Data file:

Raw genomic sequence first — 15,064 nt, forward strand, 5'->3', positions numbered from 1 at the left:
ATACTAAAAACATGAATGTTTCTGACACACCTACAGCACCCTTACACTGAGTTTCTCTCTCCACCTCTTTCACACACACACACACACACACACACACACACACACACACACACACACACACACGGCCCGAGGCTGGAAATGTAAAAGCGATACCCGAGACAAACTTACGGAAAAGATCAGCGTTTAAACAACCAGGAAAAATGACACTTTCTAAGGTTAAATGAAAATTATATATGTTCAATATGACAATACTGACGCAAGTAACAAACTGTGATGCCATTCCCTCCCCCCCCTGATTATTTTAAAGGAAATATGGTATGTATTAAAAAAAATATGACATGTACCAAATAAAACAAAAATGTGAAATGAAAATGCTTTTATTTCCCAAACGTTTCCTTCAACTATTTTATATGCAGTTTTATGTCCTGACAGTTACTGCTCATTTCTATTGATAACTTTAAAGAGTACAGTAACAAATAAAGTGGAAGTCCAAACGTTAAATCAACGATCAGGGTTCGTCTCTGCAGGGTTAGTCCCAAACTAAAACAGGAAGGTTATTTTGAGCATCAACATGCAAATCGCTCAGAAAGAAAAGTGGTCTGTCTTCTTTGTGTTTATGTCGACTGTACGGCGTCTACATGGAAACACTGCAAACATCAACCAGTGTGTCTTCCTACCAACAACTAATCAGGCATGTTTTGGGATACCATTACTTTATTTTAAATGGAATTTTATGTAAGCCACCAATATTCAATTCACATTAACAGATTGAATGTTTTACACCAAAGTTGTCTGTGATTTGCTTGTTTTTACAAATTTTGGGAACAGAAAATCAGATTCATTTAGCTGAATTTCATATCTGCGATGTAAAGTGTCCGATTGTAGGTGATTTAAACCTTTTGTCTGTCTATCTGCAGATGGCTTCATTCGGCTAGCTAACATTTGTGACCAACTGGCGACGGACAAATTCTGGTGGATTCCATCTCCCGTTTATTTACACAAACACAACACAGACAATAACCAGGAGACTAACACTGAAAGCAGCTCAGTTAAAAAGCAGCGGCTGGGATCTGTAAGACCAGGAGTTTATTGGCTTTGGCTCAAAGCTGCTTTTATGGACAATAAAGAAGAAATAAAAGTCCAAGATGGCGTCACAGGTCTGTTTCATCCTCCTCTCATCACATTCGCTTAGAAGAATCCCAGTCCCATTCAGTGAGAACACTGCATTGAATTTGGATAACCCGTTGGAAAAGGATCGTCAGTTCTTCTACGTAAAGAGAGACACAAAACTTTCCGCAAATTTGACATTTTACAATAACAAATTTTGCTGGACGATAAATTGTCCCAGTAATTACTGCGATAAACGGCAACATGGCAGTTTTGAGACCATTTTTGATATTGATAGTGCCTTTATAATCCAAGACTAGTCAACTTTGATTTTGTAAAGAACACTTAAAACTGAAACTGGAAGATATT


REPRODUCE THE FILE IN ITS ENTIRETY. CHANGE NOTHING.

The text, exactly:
Raw genomic sequence first — 15,064 nt, forward strand, 5'->3', positions numbered from 1 at the left:
ATACTAAAAACATGAATGTTTCTGACACACCTACAGCACCCTTACACTGAGTTTCTCTCTCCACCTCTTTCACACACACACACACACACACACACACACACACACACACACACACACACACACGGCCCGAGGCTGGAAATGTAAAAGCGATACCCGAGACAAACTTACGGAAAAGATCAGCGTTTAAACAACCAGGAAAAATGACACTTTCTAAGGTTAAATGAAAATTATATATGTTCAATATGACAATACTGACGCAAGTAACAAACTGTGATGCCATTCCCTCCCCCCCCTGATTATTTTAAAGGAAATATGGTATGTATTAAAAAAAATATGACATGTACCAAATAAAACAAAAATGTGAAATGAAAATGCTTTTATTTCCCAAACGTTTCCTTCAACTATTTTATATGCAGTTTTATGTCCTGACAGTTACTGCTCATTTCTATTGATAACTTTAAAGAGTACAGTAACAAATAAAGTGGAAGTCCAAACGTTAAATCAACGATCAGGGTTCGTCTCTGCAGGGTTAGTCCCAAACTAAAACAGGAAGGTTATTTTGAGCATCAACATGCAAATCGCTCAGAAAGAAAAGTGGTCTGTCTTCTTTGTGTTTATGTCGACTGTACGGCGTCTACATGGAAACACTGCAAACATCAACCAGTGTGTCTTCCTACCAACAACTAATCAGGCATGTTTTGGGATACCATTACTTTATTTTAAATGGAATTTTATGTAAGCCACCAATATTCAATTCACATTAACAGATTGAATGTTTTACACCAAAGTTGTCTGTGATTTGCTTGTTTTTACAAATTTTGGGAACAGAAAATCAGATTCATTTAGCTGAATTTCATATCTGCGATGTAAAGTGTCCGATTGTAGGTGATTTAAACCTTTTGTCTGTCTATCTGCAGATGGCTTCATTCGGCTAGCTAACATTTGTGACCAACTGGCGACGGACAAATTCTGGTGGATTCCATCTCCCGTTTATTTACACAAACACAACACAGACAATAACCAGGAGACTAACACTGAAAGCAGCTCAGTTAAAAAGCAGCGGCTGGGATCTGTAAGACCAGGAGTTTATTGGCTTTGGCTCAAAGCTGCTTTTATGGACAATAAAGAAGAAATAAAAGTCCAAGATGGCGTCACAGGTCTGTTTCATCCTCCTCTCATCACATTCGCTTAGAAGAATCCCAGTCCCATTCAGTGAGAACACTGCATTGAATTTGGATAACCCGTTGGAAAAGGATCGTCAGTTCTTCTACGTAAAGAGAGACACAAAACTTTCCGCAAATTTGACATTTTACAATAACAAATTTTGCTGGACGATAAATTGTCCCAGTAATTACTGCGATAAACGGCAACATGGCAGTTTTGAGACCATTTTTGATATTGATAGTGCCTTTATAATCCAAGACTAGTCAACTTTGATTTTGTAAAGAACACTTAAAACTGAAACTGGAAGATATT